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Tribes from US and Canada sign historic treaty to protect bison

Tribal leaders attend the treaty signing on the Blackfeet Nation in Montana. Photo from Inter-Tribal Buffalo Council / Twitter

A dozen tribes and First Nations in the U.S. and Canada signed a historic treaty on Tuesday to protect and restore bison to their territories.

The Buffalo Treaty was signed on the Blackfeet Nation in Montana. Tribal leaders said they wanted to stress the importance of bison in their respective cultures.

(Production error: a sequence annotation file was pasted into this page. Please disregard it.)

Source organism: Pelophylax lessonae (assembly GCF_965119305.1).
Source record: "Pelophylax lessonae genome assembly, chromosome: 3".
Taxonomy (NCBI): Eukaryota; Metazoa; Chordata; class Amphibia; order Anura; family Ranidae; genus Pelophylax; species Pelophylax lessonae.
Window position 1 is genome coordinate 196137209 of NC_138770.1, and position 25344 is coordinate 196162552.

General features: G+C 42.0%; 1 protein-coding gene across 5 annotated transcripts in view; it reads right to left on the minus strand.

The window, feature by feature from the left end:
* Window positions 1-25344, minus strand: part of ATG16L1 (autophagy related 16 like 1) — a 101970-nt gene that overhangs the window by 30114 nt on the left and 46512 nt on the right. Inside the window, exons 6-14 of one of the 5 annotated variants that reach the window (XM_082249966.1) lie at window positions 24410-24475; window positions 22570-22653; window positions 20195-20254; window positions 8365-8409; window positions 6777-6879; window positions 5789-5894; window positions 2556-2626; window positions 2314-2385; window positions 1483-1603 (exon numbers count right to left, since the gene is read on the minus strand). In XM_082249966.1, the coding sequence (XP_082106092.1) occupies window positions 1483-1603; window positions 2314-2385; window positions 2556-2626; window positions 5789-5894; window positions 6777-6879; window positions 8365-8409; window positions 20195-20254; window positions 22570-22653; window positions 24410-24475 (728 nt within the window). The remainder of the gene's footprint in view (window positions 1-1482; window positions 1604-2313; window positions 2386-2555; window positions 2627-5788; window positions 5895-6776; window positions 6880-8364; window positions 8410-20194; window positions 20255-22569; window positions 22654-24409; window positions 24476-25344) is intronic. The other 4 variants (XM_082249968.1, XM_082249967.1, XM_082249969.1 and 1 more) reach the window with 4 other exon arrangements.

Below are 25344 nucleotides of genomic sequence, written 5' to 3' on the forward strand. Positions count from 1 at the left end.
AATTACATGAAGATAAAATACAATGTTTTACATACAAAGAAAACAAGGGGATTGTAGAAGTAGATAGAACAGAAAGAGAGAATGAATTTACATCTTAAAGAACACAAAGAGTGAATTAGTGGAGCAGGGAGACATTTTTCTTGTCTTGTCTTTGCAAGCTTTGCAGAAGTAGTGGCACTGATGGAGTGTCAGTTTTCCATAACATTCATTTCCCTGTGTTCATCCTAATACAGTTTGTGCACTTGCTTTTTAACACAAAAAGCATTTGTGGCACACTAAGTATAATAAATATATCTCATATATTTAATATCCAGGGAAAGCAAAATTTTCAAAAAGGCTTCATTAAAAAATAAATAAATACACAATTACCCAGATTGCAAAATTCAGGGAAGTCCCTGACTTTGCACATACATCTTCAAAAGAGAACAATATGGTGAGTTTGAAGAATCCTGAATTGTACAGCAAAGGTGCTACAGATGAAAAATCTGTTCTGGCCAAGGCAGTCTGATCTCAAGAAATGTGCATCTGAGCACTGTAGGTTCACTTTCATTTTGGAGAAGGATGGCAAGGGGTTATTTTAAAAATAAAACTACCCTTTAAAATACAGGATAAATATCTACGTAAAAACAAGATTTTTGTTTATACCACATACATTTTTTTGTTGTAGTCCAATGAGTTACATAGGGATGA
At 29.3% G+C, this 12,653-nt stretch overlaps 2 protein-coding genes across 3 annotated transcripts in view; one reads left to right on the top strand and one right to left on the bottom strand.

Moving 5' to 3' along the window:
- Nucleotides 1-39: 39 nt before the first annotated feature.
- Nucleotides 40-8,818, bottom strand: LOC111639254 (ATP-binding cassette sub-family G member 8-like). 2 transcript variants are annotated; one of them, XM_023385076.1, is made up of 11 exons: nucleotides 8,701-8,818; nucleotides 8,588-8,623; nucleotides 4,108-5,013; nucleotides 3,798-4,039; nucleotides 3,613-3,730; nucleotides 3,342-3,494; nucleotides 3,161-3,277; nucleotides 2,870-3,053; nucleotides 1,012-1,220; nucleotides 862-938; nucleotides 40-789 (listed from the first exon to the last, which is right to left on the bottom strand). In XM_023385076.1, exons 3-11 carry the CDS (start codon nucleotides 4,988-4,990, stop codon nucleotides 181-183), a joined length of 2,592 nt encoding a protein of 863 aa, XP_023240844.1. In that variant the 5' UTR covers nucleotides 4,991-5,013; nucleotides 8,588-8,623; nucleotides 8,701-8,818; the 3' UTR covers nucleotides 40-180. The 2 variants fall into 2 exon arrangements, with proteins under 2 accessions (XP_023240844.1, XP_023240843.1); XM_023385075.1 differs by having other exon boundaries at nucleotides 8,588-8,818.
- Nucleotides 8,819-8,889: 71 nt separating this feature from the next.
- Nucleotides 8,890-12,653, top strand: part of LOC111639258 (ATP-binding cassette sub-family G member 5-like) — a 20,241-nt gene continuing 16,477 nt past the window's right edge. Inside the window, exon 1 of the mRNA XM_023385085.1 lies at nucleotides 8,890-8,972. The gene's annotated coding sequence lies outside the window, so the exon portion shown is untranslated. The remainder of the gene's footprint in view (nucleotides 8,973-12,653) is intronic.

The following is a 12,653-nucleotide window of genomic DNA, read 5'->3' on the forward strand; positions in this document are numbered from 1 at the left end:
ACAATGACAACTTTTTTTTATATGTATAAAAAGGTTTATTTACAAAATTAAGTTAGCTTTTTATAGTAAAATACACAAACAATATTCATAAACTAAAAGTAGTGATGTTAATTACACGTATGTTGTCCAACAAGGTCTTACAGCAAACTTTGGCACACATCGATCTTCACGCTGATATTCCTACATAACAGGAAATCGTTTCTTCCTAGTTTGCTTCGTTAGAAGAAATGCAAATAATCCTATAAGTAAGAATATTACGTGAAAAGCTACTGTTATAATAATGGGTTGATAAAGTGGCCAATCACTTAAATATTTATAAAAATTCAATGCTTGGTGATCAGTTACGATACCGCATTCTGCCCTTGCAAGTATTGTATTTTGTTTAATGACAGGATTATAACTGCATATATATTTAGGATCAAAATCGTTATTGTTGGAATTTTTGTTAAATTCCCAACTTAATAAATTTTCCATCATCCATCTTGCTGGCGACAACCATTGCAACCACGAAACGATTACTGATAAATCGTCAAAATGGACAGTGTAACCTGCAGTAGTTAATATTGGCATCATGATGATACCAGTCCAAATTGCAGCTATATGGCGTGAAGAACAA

Tribal leaders' signatures on the Buffalo Treaty. Photo from Inter-Tribal Buffalo Council / Twitter

“It’s a very grassroots effort,” Leroy Little Bear, an elder from the Blood Tribe in Alberta, Canada, told The Calgary Herald. “Elders were feeling like our younger generation were forgetting a lot of their culture, language and so on.

Together, the tribes control about 6 million acres in the Northern Plains. They will work together to reintroduce bison to their lands.

“I can’t say how many years. It’s going to be a while and of course there’s such big resistance in Montana against buffalo,” Ervin Carlson, the president of the InterTribal Buffalo Council, told the Associated Press. “But within our territory, hopefully, someday.”

Get the Story:
Tribes from US, Canada sign bison treaty (AP 9/23)
Historic Buffalo Treaty signed by First Nations to bring back bison (The Calgary Herald 9/24)

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